One day you finally knewwhat you had to do, and began,though the voices around youkept shoutingtheir bad advice--though the whole housebegan to trembleand you felt the old tugat your ankles.Mend my life!each voice cried.But you didn't stop.You knew what you had to do,though the wind priedwith its stiff fingersat the very foundations,though their melancholywas terrible.It was already lateenough, and a wild night,and the road full of fallenbranches and stones.But little by little,as you left their voices behind,the stars began to burnthrough the sheets of clouds,and there was a new voicewhich you slowlyrecognized as your own,that kept you companyas you strode deeper and deeperinto the world,determined to dothe only thing you could do--determined to savethe only life you could save.(copyrighted material)
The truth, I am convinced, is that there is no longer a poetical audience among the higher class of minds, that moral, political, and physical science have entirely withdrawn from poetry the attention of all whose attention is worth having; and that the poetical reading public being composed of the mere dregs of the intellectual community, the most sufficing passport to their favour must rest on the mixture of a little easily-intelligible portion of mawkish sentiment with an absolute negation of reason and knowledge.
The most merciful thing in the world, I think, is the inability of the human mind to correlate all its contents. We live on a placid island of ignorance in the midst of black seas of infinity, and it was not meant that we should voyage far. The sciences, each straining in its own direction, have hitherto harmed us little; but some day the piecing together of dissociated knowledge will open up such terrifying vistas of reality, and of our frightful position therein, that we shall either go mad from the revelation or flee from the deadly light into the peace and safety of a new dark age.
All this pitting of sex against sex, of quality against quality; all this claiming of superiority and imputing of inferiority, belong to the private-school stage of human existence where there are sides and it is necessary for one side to beat another side, and of the utmost importance to walk up to a platform and receive from the hands of the Headmaster a highly ornamental pot. As people mature, they cease to believe in sides or in Headmasters or in highly ornamental pots.
Eccentricity is not, as dull people would have us believe, a form of madness. It is often a kind of innocent pride, and the man of genius and the aristocrat are frequently regarded as eccentrics because genius and aristocrat are entirely unafraid of and uninfluenced by the opinions and vagaries of the crowd.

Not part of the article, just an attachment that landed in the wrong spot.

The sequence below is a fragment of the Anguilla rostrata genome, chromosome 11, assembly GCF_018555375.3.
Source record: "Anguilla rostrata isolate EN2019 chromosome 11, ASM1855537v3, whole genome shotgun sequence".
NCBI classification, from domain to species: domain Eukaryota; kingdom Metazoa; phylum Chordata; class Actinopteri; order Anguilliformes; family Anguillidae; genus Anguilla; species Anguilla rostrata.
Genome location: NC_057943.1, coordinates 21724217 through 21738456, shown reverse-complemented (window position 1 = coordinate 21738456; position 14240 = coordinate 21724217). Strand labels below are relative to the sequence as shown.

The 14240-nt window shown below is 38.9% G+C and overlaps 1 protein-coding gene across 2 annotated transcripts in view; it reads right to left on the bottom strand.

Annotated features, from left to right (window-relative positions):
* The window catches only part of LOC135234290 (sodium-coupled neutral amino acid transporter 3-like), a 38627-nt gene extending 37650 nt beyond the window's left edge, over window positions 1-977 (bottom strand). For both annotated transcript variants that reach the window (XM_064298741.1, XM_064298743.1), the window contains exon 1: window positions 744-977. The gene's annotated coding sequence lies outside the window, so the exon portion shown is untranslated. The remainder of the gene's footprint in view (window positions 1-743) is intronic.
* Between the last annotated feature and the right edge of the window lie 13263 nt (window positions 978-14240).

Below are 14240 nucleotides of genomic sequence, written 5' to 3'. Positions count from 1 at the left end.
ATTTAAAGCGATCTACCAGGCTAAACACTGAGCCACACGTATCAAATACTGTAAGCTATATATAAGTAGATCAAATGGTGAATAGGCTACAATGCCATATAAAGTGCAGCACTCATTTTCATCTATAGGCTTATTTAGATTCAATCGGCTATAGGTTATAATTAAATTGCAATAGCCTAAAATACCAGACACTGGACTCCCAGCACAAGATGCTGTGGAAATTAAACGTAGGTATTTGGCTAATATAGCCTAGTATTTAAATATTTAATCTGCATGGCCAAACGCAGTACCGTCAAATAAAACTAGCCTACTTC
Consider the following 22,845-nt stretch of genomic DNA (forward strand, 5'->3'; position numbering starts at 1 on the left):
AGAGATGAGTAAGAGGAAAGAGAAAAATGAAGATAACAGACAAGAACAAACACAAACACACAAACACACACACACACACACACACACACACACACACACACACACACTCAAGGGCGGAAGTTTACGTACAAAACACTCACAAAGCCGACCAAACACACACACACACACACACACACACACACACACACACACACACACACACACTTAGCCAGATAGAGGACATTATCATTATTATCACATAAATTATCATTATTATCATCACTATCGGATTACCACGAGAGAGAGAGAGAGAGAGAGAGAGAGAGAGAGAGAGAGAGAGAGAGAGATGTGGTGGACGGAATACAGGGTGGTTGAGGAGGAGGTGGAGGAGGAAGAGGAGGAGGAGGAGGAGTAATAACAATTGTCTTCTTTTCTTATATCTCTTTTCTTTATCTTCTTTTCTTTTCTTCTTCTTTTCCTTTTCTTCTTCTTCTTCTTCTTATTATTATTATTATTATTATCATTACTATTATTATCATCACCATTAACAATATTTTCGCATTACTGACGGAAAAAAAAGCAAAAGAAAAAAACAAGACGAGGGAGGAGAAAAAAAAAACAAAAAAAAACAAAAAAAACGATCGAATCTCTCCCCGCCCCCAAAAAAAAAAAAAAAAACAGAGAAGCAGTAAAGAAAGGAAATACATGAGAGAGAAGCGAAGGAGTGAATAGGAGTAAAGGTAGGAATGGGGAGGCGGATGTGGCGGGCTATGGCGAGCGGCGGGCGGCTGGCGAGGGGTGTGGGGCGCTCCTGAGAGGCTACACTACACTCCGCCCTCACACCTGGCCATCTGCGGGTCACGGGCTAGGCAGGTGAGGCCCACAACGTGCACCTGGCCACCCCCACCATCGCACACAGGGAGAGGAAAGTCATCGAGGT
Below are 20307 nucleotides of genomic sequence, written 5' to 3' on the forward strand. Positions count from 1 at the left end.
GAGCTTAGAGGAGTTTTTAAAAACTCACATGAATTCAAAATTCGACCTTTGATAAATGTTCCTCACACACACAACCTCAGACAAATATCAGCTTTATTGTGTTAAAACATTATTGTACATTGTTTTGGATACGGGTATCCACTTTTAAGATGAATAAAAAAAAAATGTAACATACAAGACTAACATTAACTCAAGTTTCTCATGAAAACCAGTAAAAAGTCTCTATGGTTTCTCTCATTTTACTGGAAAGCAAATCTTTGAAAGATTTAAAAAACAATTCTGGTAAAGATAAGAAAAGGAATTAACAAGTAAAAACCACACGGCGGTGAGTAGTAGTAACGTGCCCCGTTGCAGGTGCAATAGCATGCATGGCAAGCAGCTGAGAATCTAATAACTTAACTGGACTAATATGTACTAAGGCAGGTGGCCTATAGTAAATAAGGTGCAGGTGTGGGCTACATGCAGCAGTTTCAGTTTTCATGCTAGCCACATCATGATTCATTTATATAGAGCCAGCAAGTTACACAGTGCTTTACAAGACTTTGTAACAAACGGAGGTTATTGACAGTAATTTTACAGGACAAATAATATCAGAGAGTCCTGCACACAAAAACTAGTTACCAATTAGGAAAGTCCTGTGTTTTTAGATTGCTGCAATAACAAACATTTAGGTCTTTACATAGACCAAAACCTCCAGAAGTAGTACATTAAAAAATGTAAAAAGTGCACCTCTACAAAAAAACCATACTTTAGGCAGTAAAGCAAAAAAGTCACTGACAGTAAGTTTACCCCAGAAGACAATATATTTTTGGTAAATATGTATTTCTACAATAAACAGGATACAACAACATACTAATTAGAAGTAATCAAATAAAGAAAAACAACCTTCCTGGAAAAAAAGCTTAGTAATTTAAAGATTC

The very best reason parents are so special . . . is because we are the holders of a priceless gift, a gift we received from countless generations we never knew, a gift that only we now possess and only we can give to our children. That unique gift, of course, is the gift of ourselves. Whatever we can do to give that gift, and to help others receive it, is worth the challenge of all our human endeavor.
Though most of us don't hunt, our eyes are still the great monopolists of our senses. To taste or touch your enemy or your food, you have to be unnervingly close to it. To smell or hear it, you can risk being further off. But vision can rush through the fields and up the mountains, travel across time, country, and parsecs of outer space, and collect bushel baskets of information as it goes. Animals that hear high frequencies better than we do
When I was a small boy I often went to the woods to lie on the grass in the shade. Somehow I had come to believe the earth could give me wisdom, but it did not. Yet I learned a little about animals and learned it is not always brave to make a stand. It is often foolish. There is a time for courage and a time for flight.
All virtues come down to courage, at the sharp end of the sword. But courage must be tempered by prudence. Courage wasted by misdirection is the most heart-breaking of all tragedies. If there is an eighth deadly sin, it ought to be stupidity, by which all virtues run out into dry sands. Yet...where does prudence end and cowardice begin? That's a very good damn question!
It-was a tiny mollusc that caused Walter, grandfather of the greatest biologist of the twentieth century, to forge a brief link with the greatest biologist of the nineteenth: Charles Darwin. . . . . . We know this because later that day he wrote hesitantly to Darwin to report what he had found.